November 2017 Fishing Report
For the most part, this month marks the beginning of a winter pattern. The combination of cyclical low tides combined with strong breezes associated with northern fronts change everything. In addition to dropping the temperature, the predominant northerly winds also push water out of the harbor making low tides even lower. This is the time small shallow draft skiffs have an advantage as many areas become just too difficult to navigate safely. Even with the shallower drafting skiffs, caution should be foremost as its way too easy to damage your boat as well as the shallow grass flats. In addition to changing the landscape, the weather is about to change the habits of our snook for a while. Being a sub-tropical species, they are particularly vulnerable to cold temperatures. They don’t like it when the water temperature drops below 70, and below 60, can be downright lethal. For this reason, I’ll target redfish and spotted sea trout. It’s possible we won’t see this extreme until next month but you just never know. When the weather does cool, snook will begin moving off the flats and up creek and river systems where they can find more stable water temperatures. Redfish and trout aren’t bothered by the cold and they’ll stay out on the flats; or, what’s left of the flats on low water. Under these conditions, the fish will gravitate toward the sand holes that are mixed in with the sand and grass. On the higher tide stages, they’ll move around on the flats; but, when the water drops out, they’ll have no choice but to drop into the slightly deeper holes. Deeper is a relative term and on the flats in and around Charlotte Harbor this can measure in inches. These depressions are referred to as “potholes” and they’re much easier to find when the sun gets up a bit. It’s more or less like sight fishing. There are flats all over that contain this kind of bottom structure; however, my favorite areas also include good amounts of turtle grass. Three areas in particular, Lemon Bay, and Gasparilla and Pine Island Sound hold some of my favorite flats. I’ll downsize my baits and switch out from larger 1/0 and 2/0 baitfish patterns to smaller #2 or #1 shrimp and crab imitations. The Clouser minnow is also a great choice. The cooler water temperatures push the scaled sardine and threadfin herring offshore looking for more stable water temperatures. This forces our game fish to change diets and they’re left with no choice but to root out smaller localized prey. On any given day, the wind will dictate what size rod I’ll throw. For example, if it’s blowing 15 or 20, I may go up to a nine-weight. If the wind lies down, I love throwing the six-weight. If I could only take one rod, it would probably be an eight-weight. I like a nine-foot saltwater monofilament leader tapered down to 15 or 20 pound tippet. On low water, where the fish are laid up away from the mangroves, the lighter tippet is preferable.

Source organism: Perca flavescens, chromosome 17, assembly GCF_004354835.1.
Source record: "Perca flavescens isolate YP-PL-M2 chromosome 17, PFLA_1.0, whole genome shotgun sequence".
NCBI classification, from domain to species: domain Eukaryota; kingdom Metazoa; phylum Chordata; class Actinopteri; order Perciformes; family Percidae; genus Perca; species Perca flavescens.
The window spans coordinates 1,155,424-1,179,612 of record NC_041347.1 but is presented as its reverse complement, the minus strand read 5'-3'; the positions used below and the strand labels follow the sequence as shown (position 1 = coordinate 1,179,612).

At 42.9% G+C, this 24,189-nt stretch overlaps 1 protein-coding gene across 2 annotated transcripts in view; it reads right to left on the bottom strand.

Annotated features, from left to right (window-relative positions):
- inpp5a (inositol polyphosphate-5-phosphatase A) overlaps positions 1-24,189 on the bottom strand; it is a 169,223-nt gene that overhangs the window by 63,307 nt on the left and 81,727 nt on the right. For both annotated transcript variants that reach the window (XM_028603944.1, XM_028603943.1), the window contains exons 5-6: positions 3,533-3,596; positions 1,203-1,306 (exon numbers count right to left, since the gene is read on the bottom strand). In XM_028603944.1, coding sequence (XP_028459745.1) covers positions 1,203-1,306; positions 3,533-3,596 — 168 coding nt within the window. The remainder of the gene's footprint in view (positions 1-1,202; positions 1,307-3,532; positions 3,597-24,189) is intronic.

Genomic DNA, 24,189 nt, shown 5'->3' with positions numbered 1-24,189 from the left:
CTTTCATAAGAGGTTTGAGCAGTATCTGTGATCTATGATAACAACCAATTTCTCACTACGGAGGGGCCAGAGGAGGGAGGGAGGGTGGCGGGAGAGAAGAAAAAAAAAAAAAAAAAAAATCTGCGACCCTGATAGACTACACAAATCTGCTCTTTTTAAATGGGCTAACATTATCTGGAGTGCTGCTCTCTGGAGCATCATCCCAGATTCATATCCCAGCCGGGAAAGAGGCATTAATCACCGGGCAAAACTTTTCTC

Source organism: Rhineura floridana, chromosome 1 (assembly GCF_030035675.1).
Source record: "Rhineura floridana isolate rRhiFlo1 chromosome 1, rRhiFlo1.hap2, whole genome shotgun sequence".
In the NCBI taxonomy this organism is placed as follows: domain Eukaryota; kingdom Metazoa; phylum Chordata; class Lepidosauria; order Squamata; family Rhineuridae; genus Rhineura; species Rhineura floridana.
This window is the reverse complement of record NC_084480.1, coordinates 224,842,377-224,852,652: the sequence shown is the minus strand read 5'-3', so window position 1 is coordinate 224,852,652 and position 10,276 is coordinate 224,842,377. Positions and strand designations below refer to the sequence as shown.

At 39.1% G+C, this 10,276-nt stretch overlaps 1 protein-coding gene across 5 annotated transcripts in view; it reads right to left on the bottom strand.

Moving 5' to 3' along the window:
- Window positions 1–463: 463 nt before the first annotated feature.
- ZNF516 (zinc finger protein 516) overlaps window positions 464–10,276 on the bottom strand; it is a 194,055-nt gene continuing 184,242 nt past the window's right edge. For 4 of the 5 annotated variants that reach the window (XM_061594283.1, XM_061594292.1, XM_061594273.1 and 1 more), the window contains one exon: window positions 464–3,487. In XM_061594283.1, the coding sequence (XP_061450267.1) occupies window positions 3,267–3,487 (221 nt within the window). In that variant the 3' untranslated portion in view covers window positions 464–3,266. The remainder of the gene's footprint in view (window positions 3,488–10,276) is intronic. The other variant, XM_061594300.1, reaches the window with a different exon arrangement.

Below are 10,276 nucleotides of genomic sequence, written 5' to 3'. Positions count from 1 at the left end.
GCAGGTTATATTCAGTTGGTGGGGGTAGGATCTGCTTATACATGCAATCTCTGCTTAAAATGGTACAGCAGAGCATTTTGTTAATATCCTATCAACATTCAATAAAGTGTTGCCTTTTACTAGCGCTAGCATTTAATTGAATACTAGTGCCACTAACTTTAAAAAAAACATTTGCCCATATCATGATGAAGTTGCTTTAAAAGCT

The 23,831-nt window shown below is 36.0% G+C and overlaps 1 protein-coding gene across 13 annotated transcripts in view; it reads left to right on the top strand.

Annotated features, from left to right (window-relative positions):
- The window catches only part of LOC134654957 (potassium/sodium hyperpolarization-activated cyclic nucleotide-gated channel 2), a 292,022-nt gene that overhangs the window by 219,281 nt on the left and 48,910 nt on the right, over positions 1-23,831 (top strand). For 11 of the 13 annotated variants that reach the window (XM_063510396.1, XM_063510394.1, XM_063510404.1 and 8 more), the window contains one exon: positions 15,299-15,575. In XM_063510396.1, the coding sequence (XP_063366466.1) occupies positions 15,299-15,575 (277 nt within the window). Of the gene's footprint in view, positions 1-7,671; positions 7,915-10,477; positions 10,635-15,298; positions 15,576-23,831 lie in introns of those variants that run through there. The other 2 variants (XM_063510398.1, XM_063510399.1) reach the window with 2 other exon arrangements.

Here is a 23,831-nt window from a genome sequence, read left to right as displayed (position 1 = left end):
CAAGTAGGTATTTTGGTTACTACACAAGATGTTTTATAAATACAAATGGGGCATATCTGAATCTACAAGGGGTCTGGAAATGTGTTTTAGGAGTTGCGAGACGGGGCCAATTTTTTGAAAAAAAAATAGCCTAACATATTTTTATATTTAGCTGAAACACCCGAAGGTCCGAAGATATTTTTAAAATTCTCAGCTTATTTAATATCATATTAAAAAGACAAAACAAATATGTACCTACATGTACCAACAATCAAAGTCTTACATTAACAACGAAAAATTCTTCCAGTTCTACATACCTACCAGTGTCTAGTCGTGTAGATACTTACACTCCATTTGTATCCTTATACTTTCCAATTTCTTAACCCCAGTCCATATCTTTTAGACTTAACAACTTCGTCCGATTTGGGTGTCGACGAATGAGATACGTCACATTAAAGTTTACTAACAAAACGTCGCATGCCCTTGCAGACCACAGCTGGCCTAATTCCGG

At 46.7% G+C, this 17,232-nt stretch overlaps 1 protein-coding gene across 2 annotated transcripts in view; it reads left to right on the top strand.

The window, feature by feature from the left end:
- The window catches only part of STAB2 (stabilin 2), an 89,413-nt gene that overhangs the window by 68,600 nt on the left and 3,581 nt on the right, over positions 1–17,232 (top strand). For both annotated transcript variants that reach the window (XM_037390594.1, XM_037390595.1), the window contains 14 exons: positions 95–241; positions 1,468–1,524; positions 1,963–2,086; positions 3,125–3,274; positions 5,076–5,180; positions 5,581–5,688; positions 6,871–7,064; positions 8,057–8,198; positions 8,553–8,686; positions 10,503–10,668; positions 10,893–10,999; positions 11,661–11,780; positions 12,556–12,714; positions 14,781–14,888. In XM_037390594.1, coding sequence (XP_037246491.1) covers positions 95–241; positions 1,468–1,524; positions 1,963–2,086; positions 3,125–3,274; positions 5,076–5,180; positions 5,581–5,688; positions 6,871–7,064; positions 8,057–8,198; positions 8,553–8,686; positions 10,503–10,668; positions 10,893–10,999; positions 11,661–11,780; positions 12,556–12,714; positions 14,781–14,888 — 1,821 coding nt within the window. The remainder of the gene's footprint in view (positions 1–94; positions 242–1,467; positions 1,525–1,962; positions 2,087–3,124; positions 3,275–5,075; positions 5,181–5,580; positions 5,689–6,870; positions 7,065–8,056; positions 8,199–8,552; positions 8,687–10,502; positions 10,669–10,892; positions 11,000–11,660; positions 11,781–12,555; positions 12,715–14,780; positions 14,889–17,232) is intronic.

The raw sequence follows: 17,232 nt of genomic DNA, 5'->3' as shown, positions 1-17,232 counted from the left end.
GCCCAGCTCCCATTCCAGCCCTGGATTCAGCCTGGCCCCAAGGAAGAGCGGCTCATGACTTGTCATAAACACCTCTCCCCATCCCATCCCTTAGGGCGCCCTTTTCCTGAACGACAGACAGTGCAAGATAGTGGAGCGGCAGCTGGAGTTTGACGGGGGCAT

On the flip side, there are going to be days between fronts where the wind cooperates and that’s the perfect time to get out those boats that can’t navigate the skinny water. Pompano should be all over the hard bottom off cape Haze Point and black drum are a good bet at the U.S. 41 Bridge. A piece of blue crab is great bait. All in all, it’s tough not to stick your nose out of one of the passes and idle around within a mile of the beach between Boca Grande and Little Gasparilla Pass. Keep an eye out for birds; you’ve got a shot at kingfish, bonita, spanish mackerel, big jacks and blacktip sharks.
Until next month, good tides.